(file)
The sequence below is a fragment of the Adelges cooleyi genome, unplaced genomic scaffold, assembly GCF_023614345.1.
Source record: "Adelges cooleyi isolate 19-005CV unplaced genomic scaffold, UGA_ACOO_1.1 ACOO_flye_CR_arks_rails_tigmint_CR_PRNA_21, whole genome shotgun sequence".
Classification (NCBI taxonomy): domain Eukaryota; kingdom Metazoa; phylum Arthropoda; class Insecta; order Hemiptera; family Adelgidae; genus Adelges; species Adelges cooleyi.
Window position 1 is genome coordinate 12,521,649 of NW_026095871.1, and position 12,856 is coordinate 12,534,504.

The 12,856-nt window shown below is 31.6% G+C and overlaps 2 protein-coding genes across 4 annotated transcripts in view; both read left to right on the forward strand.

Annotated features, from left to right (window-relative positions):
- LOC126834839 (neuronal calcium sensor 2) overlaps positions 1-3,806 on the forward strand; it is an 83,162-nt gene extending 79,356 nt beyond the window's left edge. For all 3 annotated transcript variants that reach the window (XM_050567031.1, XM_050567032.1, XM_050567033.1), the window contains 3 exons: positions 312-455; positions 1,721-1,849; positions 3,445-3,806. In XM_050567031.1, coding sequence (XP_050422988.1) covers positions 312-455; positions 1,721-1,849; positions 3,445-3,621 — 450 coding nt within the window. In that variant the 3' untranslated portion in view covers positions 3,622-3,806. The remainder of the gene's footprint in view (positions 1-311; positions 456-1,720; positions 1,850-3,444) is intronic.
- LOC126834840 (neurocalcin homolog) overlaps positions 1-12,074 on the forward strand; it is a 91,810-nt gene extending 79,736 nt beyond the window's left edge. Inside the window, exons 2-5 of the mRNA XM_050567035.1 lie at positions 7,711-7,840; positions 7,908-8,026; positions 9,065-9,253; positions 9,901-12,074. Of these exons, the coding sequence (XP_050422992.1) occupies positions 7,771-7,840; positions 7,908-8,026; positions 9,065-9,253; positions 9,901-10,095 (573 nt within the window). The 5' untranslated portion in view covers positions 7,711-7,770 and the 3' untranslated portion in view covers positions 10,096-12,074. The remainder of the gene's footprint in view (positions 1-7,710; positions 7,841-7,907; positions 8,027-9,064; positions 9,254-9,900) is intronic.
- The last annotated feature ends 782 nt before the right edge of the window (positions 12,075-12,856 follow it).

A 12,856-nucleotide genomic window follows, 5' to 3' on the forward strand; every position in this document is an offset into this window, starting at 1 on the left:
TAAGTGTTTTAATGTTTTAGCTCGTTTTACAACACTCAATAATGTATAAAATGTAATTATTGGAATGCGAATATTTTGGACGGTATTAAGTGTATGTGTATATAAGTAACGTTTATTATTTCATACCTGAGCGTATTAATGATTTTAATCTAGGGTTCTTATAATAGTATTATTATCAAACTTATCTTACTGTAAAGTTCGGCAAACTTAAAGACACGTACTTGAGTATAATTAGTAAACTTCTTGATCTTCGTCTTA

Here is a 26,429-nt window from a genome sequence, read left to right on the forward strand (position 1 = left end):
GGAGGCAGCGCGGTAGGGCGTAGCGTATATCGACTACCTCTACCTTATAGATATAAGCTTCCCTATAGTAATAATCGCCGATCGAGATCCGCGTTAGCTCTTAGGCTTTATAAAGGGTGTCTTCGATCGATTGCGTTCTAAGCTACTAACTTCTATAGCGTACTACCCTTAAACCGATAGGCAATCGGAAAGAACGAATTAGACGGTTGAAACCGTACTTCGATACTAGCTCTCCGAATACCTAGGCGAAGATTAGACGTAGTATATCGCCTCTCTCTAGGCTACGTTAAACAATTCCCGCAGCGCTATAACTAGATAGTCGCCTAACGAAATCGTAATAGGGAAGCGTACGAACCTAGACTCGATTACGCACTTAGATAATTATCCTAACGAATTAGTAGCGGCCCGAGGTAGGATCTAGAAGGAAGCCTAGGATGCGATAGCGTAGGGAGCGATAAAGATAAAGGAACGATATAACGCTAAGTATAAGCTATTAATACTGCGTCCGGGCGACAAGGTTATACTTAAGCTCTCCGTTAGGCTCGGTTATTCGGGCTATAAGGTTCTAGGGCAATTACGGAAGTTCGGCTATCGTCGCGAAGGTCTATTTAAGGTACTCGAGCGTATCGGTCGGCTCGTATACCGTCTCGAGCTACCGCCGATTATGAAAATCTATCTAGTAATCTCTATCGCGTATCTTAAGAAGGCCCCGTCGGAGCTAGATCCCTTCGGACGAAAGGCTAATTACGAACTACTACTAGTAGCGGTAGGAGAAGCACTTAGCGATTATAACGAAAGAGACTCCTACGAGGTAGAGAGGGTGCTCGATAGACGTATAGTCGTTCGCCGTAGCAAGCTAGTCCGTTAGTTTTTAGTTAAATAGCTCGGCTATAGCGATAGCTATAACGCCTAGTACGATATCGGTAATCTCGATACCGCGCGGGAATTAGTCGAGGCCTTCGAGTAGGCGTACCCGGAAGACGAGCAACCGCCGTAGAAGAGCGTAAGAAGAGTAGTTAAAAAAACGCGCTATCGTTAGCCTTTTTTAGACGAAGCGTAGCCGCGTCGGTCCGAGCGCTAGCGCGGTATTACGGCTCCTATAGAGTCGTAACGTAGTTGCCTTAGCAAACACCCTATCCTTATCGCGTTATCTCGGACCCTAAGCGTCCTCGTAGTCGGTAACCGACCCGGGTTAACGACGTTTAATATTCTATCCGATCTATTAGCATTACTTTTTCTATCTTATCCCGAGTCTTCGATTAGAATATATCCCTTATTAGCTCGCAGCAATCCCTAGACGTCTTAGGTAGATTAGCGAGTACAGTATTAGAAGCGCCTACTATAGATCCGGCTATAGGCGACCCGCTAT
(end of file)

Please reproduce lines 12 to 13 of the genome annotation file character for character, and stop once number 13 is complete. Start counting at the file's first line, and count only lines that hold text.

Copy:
Here is a 26,429-nt window from a genome sequence, read left to right on the forward strand (position 1 = left end):
GGAGGCAGCGCGGTAGGGCGTAGCGTATATCGACTACCTCTACCTTATAGATATAAGCTTCCCTATAGTAATAATCGCCGATCGAGATCCGCGTTAGCTCTTAGGCTTTATAAAGGGTGTCTTCGATCGATTGCGTTCTAAGCTACTAACTTCTATAGCGTACTACCCTTAAACCGATAGGCAATCGGAAAGAACGAATTAGACGGTTGAAACCGTACTTCGATACTAGCTCTCCGAATACCTAGGCGAAGATTAGACGTAGTATATCGCCTCTCTCTAGGCTACGTTAAACAATTCCCGCAGCGCTATAACTAGATAGTCGCCTAACGAAATCGTAATAGGGAAGCGTACGAACCTAGACTCGATTACGCACTTAGATAATTATCCTAACGAATTAGTAGCGGCCCGAGGTAGGATCTAGAAGGAAGCCTAGGATGCGATAGCGTAGGGAGCGATAAAGATAAAGGAACGATATAACGCTAAGTATAAGCTATTAATACTGCGTCCGGGCGACAAGGTTATACTTAAGCTCTCCGTTAGGCTCGGTTATTCGGGCTATAAGGTTCTAGGGCAATTACGGAAGTTCGGCTATCGTCGCGAAGGTCTATTTAAGGTACTCGAGCGTATCGGTCGGCTCGTATACCGTCTCGAGCTACCGCCGATTATGAAAATCTATCTAGTAATCTCTATCGCGTATCTTAAGAAGGCCCCGTCGGAGCTAGATCCCTTCGGACGAAAGGCTAATTACGAACTACTACTAGTAGCGGTAGGAGAAGCACTTAGCGATTATAACGAAAGAGACTCCTACGAGGTAGAGAGGGTGCTCGATAGACGTATAGTCGTTCGCCGTAGCAAGCTAGTCCGTTAGTTTTTAGTTAAATAGCTCGGCTATAGCGATAGCTATAACGCCTAGTACGATATCGGTAATCTCGATACCGCGCGGGAATTAGTCGAGGCCTTCGAGTAGGCGTACCCGGAAGACGAGCAACCGCCGTAGAAGAGCGTAAGAAGAGTAGTTAAAAAAACGCGCTATCGTTAGCCTTTTTTAGACGAAGCGTAGCCGCGTCGGTCCGAGCGCTAGCGCGGTATTACGGCTCCTATAGAGTCGTAACGTAGTTGCCTTAGCAAACACCCTATCCTTATCGCGTTATCTCGGACCCTAAGCGTCCTCGTAGTCGGTAACCGACCCGGGTTAACGACGTTTAATATTCTATCCGATCTATTAGCATTACTTTTTCTATCTTATCCCGAGTCTTCGATTAGAATATATCCCTTATTAGCTCGCAGCAATCCCTAGACGTCTTAGGTAGATTAGCGAGTACAGTATTAGAAGCGCCTACTATAGATCCGGCTATAGGCGACCCGCTAT